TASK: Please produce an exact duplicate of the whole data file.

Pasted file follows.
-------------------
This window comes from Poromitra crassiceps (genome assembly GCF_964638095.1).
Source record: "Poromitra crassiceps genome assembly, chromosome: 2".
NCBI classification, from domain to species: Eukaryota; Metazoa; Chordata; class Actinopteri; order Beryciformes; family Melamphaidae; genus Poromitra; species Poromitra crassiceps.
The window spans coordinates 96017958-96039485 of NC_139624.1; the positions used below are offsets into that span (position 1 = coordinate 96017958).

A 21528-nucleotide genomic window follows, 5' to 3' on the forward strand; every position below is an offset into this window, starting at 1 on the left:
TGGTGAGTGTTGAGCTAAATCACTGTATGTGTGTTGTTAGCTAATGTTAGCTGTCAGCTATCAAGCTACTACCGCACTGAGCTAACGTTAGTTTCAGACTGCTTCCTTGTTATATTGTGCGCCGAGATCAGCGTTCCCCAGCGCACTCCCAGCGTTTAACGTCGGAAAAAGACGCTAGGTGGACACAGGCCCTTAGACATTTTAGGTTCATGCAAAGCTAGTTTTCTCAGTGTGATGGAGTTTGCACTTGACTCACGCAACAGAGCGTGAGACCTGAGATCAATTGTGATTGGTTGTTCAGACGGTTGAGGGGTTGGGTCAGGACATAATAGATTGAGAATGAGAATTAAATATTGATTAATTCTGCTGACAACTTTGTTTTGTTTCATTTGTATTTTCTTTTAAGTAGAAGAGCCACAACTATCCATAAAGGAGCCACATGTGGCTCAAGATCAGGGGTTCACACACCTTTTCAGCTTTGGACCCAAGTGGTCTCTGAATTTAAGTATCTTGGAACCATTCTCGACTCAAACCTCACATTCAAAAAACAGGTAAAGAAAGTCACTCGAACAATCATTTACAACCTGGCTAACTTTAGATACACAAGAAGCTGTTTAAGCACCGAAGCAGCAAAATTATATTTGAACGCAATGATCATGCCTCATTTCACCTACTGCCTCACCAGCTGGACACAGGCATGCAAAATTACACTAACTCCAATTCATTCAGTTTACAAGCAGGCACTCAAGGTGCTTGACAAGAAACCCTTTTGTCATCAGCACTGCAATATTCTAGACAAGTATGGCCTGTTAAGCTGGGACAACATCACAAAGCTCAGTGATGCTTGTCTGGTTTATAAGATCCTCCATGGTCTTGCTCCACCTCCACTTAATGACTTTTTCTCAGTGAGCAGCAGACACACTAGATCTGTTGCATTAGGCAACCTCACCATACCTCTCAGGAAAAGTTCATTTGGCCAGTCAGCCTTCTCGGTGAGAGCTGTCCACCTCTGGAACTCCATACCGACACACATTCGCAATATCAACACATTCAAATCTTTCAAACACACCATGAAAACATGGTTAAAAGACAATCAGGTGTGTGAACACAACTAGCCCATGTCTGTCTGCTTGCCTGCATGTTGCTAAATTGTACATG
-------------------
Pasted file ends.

This window comes from Poromitra crassiceps (genome assembly GCF_964638095.1).
Source record: "Poromitra crassiceps genome assembly, chromosome: 2".
NCBI classification, from domain to species: Eukaryota; Metazoa; Chordata; class Actinopteri; order Beryciformes; family Melamphaidae; genus Poromitra; species Poromitra crassiceps.
The window spans coordinates 96017958-96039485 of NC_139624.1; the positions used below are offsets into that span (position 1 = coordinate 96017958).

A 21528-nucleotide genomic window follows, 5' to 3' on the forward strand; every position below is an offset into this window, starting at 1 on the left:
TGGTGAGTGTTGAGCTAAATCACTGTATGTGTGTTGTTAGCTAATGTTAGCTGTCAGCTATCAAGCTACTACCGCACTGAGCTAACGTTAGTTTCAGACTGCTTCCTTGTTATATTGTGCGCCGAGATCAGCGTTCCCCAGCGCACTCCCAGCGTTTAACGTCGGAAAAAGACGCTAGGTGGACACAGGCCCTTAGACATTTTAGGTTCATGCAAAGCTAGTTTTCTCAGTGTGATGGAGTTTGCACTTGACTCACGCAACAGAGCGTGAGACCTGAGATCAATTGTGATTGGTTGTTCAGACGGTTGAGGGGTTGGGTCAGGACATAATAGATTGAGAATGAGAATTAAATATTGATTAATTCTGCTGACAACTTTGTTTTGTTTCATTTGTATTTTCTTTTAAGTAGAAGAGCCACAACTATCCATAAAGGAGCCACATGTGGCTCAAGATCAGGGGTTCACACACCTTTTCAGCTTTGGACCCAAGTGGTCTCTGAATTTAAGTATCTTGGAACCATTCTCGACTCAAACCTCACATTCAAAAAACAGGTAAAGAAAGTCACTCGAACAATCATTTACAACCTGGCTAACTTTAGATACACAAGAAGCTGTTTAAGCACCGAAGCAGCAAAATTATATTTGAACGCAATGATCATGCCTCATTTCACCTACTGCCTCACCAGCTGGACACAGGCATGCAAAATTACACTAACTCCAATTCATTCAGTTTACAAGCAGGCACTCAAGGTGCTTGACAAGAAACCCTTTTGTCATCAGCACTGCAATATTCTAGACAAGTATGGCCTGTTAAGCTGGGACAACATCACAAAGCTCAGTGATGCTTGTCTGGTTTATAAGATCCTCCATGGTCTTGCTCCACCTCCACTTAATGACTTTTTCTCAGTGAGCAGCAGACACACTAGATCTGTTGCATTAGGCAACCTCACCATACCTCTCAGGAAAAGTTCATTTGGCCAGTCAGCCTTCTCGGTGAGAGCTGTCCACCTCTGGAACTCCATACCGACACACATTCGCAATATCAACACATTCAAATCTTTCAAACACACCATGAAAACATGGTTAAAAGACAATCAGGTGTGTGAACACAACTAGCCCATGTCTGTCTGCTTGCCTGCATGTTGCTAAATTGTACATG